If you live in Boston, you are probably no stranger to moving truck permits. Aside from packing everything in boxes and contacting the movers, you also need to apply for a moving truck permit and post the “no-parking” sign so you don’t have to stack up everything on the corner of your street on the moving day.
Moving truck permits in some ways reflect the housing demand in the city of Boston. While the number of issued moving truck permits usually surges each year from August through the first couple of days of September in accordance with the college move-in days, generally speaking, the more moving truck permits issued, the more real estate activity there is.
As one of the major cities hit hard by COVID-19, Boston saw a huge decline in renter demand. In our report this year, we examined how the pandemic has affected the Boston housing market, specifically by looking at the number of moving truck permits issued.
The number of moving truck permits issued by the city is down 14.7% this year
Figure 1 below summarizes the number of issued moving truck permits with an expiration date between January and September, from 2015 to 2020. In total, 11,885 permits have been issued so far in 2020, 14.7% less than the same time period in 2019.
Knowing the totals is not good enough. By comparing the number of moving truck permits issued by month in the past six years, we could better understand the impact of the coronavirus pandemic. Figure 2 below breaks down the number of issued moving truck permits by month, covering the period from January 2015 all the way through September 2020.
The first confirmed case of COVID-19 in the U.S. was reported on January 20, 2020, and on February 1, Boston announced its first confirmed case. As cases soared, the city entered the lockdown in mid-March. Moving came to a halt in April, with the total number of moving truck permits issued fell to 458, the lowest since January 2015 and 47.7% fewer than April 2019. The number continued to stay low through June, putting downward pressure on rents. In Boston, one-bedroom median rent was down in 2.6% year-over-year in June 2020, according to RentHop data.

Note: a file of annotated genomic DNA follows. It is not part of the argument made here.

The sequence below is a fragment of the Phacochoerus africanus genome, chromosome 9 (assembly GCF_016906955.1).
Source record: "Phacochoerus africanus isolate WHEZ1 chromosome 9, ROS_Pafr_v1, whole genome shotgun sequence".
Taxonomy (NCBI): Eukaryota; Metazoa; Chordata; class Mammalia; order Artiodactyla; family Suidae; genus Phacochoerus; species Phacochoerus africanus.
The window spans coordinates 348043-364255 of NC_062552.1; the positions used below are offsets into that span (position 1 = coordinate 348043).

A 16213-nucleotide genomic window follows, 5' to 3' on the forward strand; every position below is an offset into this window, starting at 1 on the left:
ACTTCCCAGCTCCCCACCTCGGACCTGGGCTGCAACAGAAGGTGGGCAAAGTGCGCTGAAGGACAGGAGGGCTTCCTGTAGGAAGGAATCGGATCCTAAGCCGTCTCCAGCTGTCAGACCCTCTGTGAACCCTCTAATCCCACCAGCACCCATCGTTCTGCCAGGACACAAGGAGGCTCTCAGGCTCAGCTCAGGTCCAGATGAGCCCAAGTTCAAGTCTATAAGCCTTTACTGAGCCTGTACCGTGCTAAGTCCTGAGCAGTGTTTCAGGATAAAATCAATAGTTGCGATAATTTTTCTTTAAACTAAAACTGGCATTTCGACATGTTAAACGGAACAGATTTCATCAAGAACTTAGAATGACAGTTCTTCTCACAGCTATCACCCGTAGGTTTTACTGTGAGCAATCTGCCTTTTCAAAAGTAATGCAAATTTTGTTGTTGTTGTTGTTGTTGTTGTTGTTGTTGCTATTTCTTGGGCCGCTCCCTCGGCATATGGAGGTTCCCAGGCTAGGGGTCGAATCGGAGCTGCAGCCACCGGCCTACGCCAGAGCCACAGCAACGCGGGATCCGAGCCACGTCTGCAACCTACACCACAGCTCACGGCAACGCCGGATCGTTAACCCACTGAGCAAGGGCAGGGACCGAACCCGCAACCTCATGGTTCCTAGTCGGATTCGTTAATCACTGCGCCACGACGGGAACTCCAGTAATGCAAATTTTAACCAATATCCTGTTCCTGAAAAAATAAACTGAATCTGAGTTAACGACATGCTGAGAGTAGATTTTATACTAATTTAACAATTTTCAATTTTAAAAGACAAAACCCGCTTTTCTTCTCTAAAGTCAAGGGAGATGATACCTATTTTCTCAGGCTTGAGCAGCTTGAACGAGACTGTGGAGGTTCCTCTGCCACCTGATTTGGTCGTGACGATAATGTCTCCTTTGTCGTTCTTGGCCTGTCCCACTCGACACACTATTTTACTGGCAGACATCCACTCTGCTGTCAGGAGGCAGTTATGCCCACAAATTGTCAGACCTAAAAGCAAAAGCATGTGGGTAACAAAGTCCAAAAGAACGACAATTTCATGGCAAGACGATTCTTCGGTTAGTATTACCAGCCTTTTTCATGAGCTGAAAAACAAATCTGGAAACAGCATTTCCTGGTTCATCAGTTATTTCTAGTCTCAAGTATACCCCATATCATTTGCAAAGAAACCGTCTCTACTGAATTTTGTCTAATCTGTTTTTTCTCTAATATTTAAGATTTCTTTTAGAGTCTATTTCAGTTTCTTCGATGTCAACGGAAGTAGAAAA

While August topped all previous months in terms of the number of moving truck permits issued in recent years, mostly because of the college move-ins (for most colleges, the move-ins were twice as long), remember, many students moved into dorms, not rental properties, and the surge might not fully represent the demand in the Boston rental market. Once the move-in madness passed, the rental demand could fall again. Based on the data, it looks like September 2020 is on track to be the worst month of September compared to previous ones. The pandemic has driven down the rental demand across Boston – one-bedroom median rent currently sits at $2,350, 6.0% lower than last year.
West Roxbury, Seaport, and Fenway-Kenmore Experienced Drops in Permits Issued
While overall fewer moving truck permits have been issued so far in 2020, some areas saw more significant drops compared to others. The map below highlights Boston zip codes as well as the number of permits issued in 2020, the year-over-year change, and the difference from the yearly average (2015- 2019). The darker the shades, the fewer permits were issued compared to 2019.
Of the 40+ zip codes included in this map, zip code 02132 (West Roxbury) saw the largest drop in the number of issued moving truck permits (22 permits, YoY -53.2%), followed by zip code 02210 (Seaport), which saw a YoY of -46.7%. Table 1 below features the 10 zip codes with the most number of moving truck permits issued so far in 2020. Note how the numbers are all lower compared to the same period in 2019.
Rent Dropped in Some Zip Codes Amid Moving Downtrend
In addition to grouping and analyzing issued moving truck permits by their expiration dates, we also explored the relationship between rental prices and moving truck permits. To assess the correlation between year-over-year median rental price changes and differences from average yearly issued permits, we plotted the two against one another and calculated the correlation coefficient.
We noticed a slight positive correlation (R2 = 11%) between the year-over-year rent change and the difference from the yearly average of permits issued among zip codes, which states that as zip codes experiencing fewer moving activities compared to the yearly average from 2015 to 2019 saw bigger price drops.
This report examines how COVID-19 has impacted the Boston rental market, specifically through the number of issued moving truck permits and rental rate changes. The moving truck permit data is made public by Analyze Boston. Median one-bedroom rents and year-over-year median rent growth by zip code were calculated using RentHop’s proprietary listing data. For the regression analysis, we included only zip codes with over 10 moving truck permits issued in 2020.
Our previous Boston Move-In Day studies can be found here:
Published at Wed, 16 Sep 2020 02:57:58 +0000